4th Place: Parent Connect is a web and phone integrated scheduling tool that was originally designed for the purpose of scheduling parent conferences, but its use could later be expanded for use with granting permission for field trips through digital confirmation. Teachers give students a slip of paper with a phone number and access code, parents call the number and follow a menu of options (i.e. Press 1 for Monday) to schedule a meeting based on the teacher’s availability. The scheduled conference automatically syncs with the teacher’s web-based calendar.


The public education system primarily functions with a top-down approach to management, curriculum, instruction, and evaluation. It’s not working. Students aren’t learning the communication, technology, and problem-solving skills required by the 21st century global economy and teachers are leaving the classroom at an alarming rate, with two-thirds of new hires leaving the system by their fifth year. The political pundits would have you believe that we should be recruiting our best and brightest to the field of education. Those people might be best suited for educating the next generation of global citizens, but if we want them to stay, we must create a professional environment that draws on their expertise and thoughtfulness as educators, rather than drowns out their creativity and criticism with an unending series of low-level tasks. The educators I saw this weekend were energized, empowered, and excited about teaching and learning; my colleagues at the copy-machine on Monday morning were not. There’s no silver bullet that will fix the education system over night, but if we trust our teachers and employ the added expertise of a community of brilliant thinkers and doers, we will make progress.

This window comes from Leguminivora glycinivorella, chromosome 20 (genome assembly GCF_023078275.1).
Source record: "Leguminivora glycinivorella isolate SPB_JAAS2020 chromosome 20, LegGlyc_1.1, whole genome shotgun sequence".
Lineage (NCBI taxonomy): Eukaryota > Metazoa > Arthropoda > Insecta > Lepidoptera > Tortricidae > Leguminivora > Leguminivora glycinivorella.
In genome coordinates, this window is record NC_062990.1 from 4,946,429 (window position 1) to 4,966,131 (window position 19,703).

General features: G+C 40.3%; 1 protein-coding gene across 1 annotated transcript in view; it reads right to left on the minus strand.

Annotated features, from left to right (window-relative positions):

Photos and words by Jess Gartner

  • Peter

    My favorite line:

    “The educators I saw this weekend were energized, empowered, and excited
    about teaching and learning; my colleagues at the copy-machine on Monday
    morning were not”